The Taking Of California

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In September, 1842, while the administration of President John Tyler engaged in some ticklish negotiations with the Mexican government for the sale of California, Commodore Jones and his Pacific Squadron were anchored at Callao, Peru, nervously watching the movements of the Brit- ish Pacific Squadron as it prepared to depart for points unknown. Shortly after the British squadron left, Jones received word that the United States and Mexico were at war and that Mexico had arranged to cede California to England in payment of her debts to that country. Jones instantly raced for California, where he arrived in mid-October. At Monterey he congratulated himself on beating the British squadron, demanded the surrender of the town and the province, raised the American flag, and issued a proclamation declaring the peaceful American occupation of the territory. One day later, when he examined letters and newspapers from Mexico City, he discovered that there was no war, and no Mexican-English arrangement. With understandable embarrassment he extended apologies to every official in sight, lowered the American flag, attended a dance given by the Californios, and removed himself from Monterey with as much grace as he could muster.

The Californios were far more entertained than outraged by this abortive conquest, but officialdom in Mexico City reacted with bleats of protest, eliminating whatever slim chance there had been for Tyler to arrange a peaceful cession of California to the United States. The idea was not revived until the Presidency of James K. Polk, a dour, secretive, utterly determined individual with the instincts of a professional poker player and the gall of a Tennessee horse trader. Nurtured at the political knee of Jackson, Polk took office in March, 1845, fully primed to accept at face value any and all vague rumors concerning British intentions toward California. This psychic stew was an important factor in the achievement of the three major foreign-policy goals that he brought to the office of President: the completed annexation of Texas, the settlement of the Oregon question with Great Britain, and the acquisition of California (later expanded to include New Mexico). Counting heavily on British reluctance to go to war, he managed in 1846 to reach an agreeable settlement on the Oregon question with a combination of bluff and compromise, extending America’s Oregon territory to the fortyninth parallel and acquiring Puget Sound into the bargain. But his other two goals were not satisfied before one of the most complex wars in U.S. history had ground to a bloody end in the Valley of Mexico.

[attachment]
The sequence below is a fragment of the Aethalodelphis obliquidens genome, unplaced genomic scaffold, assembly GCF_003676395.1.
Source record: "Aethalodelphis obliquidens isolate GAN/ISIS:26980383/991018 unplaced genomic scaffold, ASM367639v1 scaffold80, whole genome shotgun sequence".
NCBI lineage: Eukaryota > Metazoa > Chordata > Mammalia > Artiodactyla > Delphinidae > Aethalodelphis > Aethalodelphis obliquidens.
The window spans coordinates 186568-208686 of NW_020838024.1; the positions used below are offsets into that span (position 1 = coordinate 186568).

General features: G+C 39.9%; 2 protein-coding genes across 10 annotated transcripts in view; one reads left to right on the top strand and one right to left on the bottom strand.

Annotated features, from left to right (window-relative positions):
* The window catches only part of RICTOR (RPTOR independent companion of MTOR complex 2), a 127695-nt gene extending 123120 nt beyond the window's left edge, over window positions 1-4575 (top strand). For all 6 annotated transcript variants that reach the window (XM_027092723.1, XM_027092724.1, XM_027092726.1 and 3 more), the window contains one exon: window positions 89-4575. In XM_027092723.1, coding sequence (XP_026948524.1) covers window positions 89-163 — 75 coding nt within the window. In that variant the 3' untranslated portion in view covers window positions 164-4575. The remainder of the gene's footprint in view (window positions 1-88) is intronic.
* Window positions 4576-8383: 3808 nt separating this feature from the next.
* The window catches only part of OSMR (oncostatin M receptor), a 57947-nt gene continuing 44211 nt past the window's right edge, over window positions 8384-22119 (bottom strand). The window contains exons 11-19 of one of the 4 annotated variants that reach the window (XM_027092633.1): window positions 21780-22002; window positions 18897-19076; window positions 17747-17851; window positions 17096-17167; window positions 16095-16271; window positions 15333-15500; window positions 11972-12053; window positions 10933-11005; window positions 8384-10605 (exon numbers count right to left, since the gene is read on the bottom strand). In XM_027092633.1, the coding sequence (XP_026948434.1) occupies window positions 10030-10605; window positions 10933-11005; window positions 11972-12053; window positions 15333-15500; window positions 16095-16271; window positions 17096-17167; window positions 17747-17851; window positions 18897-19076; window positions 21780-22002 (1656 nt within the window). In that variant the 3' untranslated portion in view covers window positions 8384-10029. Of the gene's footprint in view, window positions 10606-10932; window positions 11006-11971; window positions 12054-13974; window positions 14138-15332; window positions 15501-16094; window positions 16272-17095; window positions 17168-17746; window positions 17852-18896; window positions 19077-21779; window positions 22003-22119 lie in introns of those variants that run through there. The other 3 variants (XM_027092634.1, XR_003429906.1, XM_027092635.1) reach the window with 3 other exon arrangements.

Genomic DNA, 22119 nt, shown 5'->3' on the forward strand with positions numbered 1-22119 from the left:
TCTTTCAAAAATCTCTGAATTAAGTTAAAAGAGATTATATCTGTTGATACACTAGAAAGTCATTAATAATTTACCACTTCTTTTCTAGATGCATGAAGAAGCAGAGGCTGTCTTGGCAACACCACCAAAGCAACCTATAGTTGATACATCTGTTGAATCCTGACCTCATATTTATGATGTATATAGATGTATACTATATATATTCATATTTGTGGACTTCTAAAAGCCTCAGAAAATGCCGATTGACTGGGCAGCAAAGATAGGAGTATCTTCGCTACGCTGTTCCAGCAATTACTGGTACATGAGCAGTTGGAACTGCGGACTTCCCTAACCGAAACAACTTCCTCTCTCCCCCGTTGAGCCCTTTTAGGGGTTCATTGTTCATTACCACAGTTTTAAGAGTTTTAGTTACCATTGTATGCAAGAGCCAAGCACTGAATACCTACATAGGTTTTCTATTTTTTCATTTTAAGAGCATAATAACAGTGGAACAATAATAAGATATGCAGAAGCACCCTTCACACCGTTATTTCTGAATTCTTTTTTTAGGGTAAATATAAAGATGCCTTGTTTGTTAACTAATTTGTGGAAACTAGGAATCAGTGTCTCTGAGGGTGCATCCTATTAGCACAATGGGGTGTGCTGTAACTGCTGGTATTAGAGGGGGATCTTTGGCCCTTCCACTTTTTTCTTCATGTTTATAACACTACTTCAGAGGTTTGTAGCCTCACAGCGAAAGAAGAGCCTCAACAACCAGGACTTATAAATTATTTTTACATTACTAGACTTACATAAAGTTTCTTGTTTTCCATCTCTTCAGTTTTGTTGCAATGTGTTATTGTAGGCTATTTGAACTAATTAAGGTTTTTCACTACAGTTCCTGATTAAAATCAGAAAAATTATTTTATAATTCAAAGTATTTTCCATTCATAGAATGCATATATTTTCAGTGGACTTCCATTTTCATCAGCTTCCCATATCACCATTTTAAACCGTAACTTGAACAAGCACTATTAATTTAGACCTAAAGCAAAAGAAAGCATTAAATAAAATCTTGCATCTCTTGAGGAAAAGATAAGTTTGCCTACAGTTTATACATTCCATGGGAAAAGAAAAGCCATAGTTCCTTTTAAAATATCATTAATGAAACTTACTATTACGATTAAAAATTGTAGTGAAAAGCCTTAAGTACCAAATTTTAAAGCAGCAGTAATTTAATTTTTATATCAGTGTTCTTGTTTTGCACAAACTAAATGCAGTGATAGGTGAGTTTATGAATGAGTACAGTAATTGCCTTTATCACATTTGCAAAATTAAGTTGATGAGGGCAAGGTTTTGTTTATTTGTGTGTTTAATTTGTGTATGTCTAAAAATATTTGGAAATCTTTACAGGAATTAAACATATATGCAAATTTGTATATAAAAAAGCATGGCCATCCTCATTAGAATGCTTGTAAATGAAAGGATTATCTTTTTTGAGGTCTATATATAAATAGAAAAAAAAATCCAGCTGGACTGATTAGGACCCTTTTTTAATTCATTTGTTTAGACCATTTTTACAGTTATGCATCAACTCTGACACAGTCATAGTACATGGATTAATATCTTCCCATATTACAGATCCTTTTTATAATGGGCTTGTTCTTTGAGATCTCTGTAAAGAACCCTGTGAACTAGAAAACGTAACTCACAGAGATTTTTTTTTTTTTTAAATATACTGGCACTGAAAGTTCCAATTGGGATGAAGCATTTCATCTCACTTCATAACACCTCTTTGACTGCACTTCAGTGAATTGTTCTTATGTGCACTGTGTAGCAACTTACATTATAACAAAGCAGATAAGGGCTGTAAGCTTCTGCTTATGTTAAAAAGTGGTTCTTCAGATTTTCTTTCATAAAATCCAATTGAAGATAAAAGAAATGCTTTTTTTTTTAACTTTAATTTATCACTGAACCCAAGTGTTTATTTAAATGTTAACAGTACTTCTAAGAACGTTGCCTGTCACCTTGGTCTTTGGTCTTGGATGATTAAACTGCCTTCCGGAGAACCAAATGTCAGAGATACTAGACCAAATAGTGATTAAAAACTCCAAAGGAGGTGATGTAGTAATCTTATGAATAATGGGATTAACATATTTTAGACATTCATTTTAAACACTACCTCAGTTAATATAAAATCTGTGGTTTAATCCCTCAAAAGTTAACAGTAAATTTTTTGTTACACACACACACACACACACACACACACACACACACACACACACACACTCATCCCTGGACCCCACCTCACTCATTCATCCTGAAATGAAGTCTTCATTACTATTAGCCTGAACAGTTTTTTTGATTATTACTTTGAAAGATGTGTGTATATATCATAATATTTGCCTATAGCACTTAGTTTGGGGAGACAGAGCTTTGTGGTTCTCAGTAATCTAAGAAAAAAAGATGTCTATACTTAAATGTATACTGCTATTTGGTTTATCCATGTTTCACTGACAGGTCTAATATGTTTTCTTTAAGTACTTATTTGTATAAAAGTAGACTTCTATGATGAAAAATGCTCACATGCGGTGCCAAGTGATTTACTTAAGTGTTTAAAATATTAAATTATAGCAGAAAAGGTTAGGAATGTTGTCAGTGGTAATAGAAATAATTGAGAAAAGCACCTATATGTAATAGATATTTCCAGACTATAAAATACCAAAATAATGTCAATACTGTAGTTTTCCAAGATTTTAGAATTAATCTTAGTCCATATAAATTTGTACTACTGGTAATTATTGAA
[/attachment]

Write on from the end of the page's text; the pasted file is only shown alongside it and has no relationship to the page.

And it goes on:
Ever since the embryonic nation of Texas had won its independence from Mexico in 1836, there had been sentiment within both the new republic and the United States for Texas’ annexation to the Union. On March 1, 1845, just three days before Folk’s inauguration, President John Tyler signed a joint resolution of Congress that offered statehood to the republic. The act was greeted with joy by most southern Democratic politicians, who welcomed the addition of one more slave state to the fold, but opposed by most antislavery, antiexpansionist Whigs, who saw it, in the words of former President John Quincy Adams, as “the first step to the conquest of all Mexico, of the West India islands, of a maritime, colonizing, slave-tainted monarchy, and of extinguished freedom.”

 

Polk had no visible interest in the West Indies at that time or, so far as we know, in the creation of a monarchy—but he was a Southerner, a Democrat, an expansionist, and as full of schemes as a prince of the Borgias. He not only welcomed Texas for its own sake but immediately saw it as a possible key to his California ambitions. A disputed strip of territory between the Nueces River, the Texas boundary claimed by Mexico, and the Rio Grande, the boundary that the republic itself claimed, provided him with a framework for his plans. At about the same time he was judiciously allowing his political opponents to believe that the question of the final boundary was open to negotiation with Mexico once annexation was a fact, Polk wrote to his representative in Texas that “of course I would maintain the Texan title to the extent which she claims it to be, and not permit an invading enemy to occupy a foot of soil East of the Rio Grande.” Shortly after the Texas congress accepted the United States’ offer of annexation in June, 1845, he ordered General Zachary Taylor and his army to occupy Corpus Christi on the northern edge of the disputed territory and had instructions sent to Commodore John D. Sloat, the new commander of the Pacific Squadron, to “at once possess yourself of the port of San Francisco, and blockade or occupy such other ports as your force may permit” should war break out with Mexico.